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Flashcards in Drug metabolism Deck (14):

What is biotransformation? What is the aim of it?

Where the body breaks down a drug through the action of enzymes.

Once inside us most drugs are transported to the liver, where enzymes start the process of breaking them down, known as biotransformation, before putting them to use. In other words, the liver is our recycling plant. In the case of good substrates, they are incorporated into the body's normal functioning. If they are bad, the liver enzymes work to detoxify and rid the body of these substances.

Biotransformation typically makes a drug more water soluble so it can be more easily excreted. (in the urine if metabolised by the kidney or in the bile if metabolized by the liver)


Why is biotransformation important?

- it is the major route of drug elimination
- it often activates or inactivates drugs
- it can produce toxic products
- it can be something that varies between different patients
- it explains many of the drug interactions


Biotransformation (metabolism) of drugs usually happens in one or both of two phases, describe these two phases.

Most of drug metabolism occurs in the liver.

Phase 1:
Phase 1 reactions act to introduce of expose functional groups on the drug that make it more polar. These phase one reactions can be grouped into three categories; oxidation, reduction and hydrolysis. Oxidation is the most common and this typically happens in the liver through the action of the cytochrome P450 system. This results in an intermediate reactive O2 species that is then more susceptible to phase two reactions.

Phase 2:
Phase 2 reactions involve the conjugation of the drug (adding a large molecule either directly or after phase 1) such as glucoronic acid, sulphate, acetyl and glycine. This results in a molecule that is polar, an ideal substrate for active transport and a good molecule for excretion.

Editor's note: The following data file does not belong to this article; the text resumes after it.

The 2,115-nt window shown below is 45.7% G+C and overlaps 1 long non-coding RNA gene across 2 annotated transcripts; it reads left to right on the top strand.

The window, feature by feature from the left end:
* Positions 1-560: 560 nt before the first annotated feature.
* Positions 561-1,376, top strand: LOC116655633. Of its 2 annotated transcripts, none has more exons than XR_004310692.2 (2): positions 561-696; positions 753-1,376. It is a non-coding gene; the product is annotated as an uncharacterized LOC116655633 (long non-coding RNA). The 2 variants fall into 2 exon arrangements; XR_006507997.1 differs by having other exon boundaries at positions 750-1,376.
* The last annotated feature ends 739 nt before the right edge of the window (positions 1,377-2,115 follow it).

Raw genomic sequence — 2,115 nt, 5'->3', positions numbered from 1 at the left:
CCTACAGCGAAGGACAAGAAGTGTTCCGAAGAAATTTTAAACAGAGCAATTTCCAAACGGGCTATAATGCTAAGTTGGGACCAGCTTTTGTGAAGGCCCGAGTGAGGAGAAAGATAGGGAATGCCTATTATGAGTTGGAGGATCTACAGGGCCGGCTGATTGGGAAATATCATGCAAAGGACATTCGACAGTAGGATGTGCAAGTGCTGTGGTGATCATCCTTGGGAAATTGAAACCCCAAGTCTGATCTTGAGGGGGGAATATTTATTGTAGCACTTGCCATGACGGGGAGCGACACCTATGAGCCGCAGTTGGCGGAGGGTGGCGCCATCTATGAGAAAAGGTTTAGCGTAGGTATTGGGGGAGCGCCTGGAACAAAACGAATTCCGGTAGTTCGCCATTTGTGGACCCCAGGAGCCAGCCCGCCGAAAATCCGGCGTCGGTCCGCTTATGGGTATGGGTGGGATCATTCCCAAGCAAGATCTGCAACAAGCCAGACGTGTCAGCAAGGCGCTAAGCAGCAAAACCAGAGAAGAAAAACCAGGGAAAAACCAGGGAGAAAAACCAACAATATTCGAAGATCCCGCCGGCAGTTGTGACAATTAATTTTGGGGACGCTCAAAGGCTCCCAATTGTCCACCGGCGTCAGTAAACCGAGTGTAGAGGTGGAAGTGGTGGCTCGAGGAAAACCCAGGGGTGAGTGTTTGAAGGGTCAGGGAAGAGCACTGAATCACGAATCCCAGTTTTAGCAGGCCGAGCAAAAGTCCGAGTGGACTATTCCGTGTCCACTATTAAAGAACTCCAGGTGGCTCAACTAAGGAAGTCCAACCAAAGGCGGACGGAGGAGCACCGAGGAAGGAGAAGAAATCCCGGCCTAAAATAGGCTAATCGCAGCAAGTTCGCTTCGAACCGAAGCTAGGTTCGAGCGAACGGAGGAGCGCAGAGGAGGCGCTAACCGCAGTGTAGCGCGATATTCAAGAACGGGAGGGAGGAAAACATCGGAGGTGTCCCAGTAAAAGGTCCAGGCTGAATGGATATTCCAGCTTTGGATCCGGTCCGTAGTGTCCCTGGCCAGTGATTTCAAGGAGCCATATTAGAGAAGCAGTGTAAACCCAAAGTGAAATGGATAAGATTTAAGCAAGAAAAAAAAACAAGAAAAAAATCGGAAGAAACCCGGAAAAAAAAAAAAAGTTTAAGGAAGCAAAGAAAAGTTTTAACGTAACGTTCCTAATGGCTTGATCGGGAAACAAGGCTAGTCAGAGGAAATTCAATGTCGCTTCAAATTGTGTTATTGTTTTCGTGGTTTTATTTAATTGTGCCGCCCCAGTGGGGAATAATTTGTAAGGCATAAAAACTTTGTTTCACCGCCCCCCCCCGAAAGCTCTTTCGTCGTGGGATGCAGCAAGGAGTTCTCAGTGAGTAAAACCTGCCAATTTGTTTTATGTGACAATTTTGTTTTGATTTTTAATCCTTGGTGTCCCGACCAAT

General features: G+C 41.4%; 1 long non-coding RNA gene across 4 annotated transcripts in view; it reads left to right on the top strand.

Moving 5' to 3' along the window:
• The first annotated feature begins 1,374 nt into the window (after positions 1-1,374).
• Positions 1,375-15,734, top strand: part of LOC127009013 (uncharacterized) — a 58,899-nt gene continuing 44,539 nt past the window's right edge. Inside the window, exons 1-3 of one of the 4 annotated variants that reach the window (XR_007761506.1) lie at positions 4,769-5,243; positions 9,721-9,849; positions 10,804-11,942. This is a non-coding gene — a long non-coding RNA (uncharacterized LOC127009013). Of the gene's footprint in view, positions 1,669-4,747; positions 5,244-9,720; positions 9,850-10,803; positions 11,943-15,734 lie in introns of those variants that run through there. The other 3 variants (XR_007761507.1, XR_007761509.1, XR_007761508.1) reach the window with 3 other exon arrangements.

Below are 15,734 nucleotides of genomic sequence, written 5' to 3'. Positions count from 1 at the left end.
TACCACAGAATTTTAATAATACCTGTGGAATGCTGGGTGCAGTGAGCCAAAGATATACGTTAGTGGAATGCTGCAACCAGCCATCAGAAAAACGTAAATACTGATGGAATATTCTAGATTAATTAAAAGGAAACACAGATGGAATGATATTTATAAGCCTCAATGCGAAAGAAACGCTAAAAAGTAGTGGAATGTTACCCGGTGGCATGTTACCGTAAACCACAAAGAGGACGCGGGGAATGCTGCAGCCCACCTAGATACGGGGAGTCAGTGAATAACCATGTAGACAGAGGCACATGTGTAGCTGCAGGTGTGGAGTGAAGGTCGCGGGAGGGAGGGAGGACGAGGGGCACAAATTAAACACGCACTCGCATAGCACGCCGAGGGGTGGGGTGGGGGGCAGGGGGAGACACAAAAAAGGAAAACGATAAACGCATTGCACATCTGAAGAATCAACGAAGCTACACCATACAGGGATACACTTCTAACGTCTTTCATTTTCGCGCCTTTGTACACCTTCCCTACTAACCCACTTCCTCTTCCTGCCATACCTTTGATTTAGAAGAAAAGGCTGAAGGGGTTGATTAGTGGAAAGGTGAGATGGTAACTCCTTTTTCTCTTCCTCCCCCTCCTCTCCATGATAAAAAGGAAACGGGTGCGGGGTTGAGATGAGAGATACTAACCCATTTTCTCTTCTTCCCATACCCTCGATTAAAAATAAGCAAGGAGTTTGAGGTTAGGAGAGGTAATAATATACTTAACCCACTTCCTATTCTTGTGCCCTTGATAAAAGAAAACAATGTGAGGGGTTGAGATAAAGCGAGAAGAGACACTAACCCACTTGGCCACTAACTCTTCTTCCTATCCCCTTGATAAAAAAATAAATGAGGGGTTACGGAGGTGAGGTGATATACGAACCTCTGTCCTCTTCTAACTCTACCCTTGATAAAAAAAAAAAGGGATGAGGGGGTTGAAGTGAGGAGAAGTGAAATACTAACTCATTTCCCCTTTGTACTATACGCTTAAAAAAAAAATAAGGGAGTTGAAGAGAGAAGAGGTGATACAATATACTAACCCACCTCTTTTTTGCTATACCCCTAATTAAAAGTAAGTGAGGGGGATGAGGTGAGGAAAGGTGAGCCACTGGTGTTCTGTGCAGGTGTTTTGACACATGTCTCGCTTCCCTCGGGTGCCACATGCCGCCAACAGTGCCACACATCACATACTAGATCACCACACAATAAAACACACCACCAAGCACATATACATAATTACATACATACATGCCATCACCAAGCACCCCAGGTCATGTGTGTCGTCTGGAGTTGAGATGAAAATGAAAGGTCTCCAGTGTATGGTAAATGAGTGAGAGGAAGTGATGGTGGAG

What is the cytochrome P450 system? and where is this system found

The P450's are a superfamily of enzymes that catalyze the oxidation of drugs. They are found in many tissues of the body but primarily in the endoplasmic reticulum of the liver. Over 70% of drugs are metabolized by CYP's.


What is another name for cytochrome P450?

CYP, microsomal P450 and mixed function oxidase (MFO)


How does CYP in the gut wall impact on bioavailability?

It will cause metabolism of the drug at the gut wall before it enters the blood stream and therefore a reduction in the fraction of drug absorbed and so a reduction in availability.


Different CYP enzymes in the body act on different substrates eg medicines, fatty acids, steroids. Which ones act on medicines/drugs?

CYP 1,2 and 3


What CYP extensively metabolizes theophylline?
What relevance does smoking have for a patient that takes this medicine?


Any kind of smoke (can be produced by burning wood, vegetation, tobacco etc). This burning produces PAH's and these result in an increased production of CYP1A2 enzyme and therefore increased clearance of Theophylline. So people that smoke who are on Theophylline for asthma or something will need a higher dose than the equivalent non smoker. (increase dose 50-60%)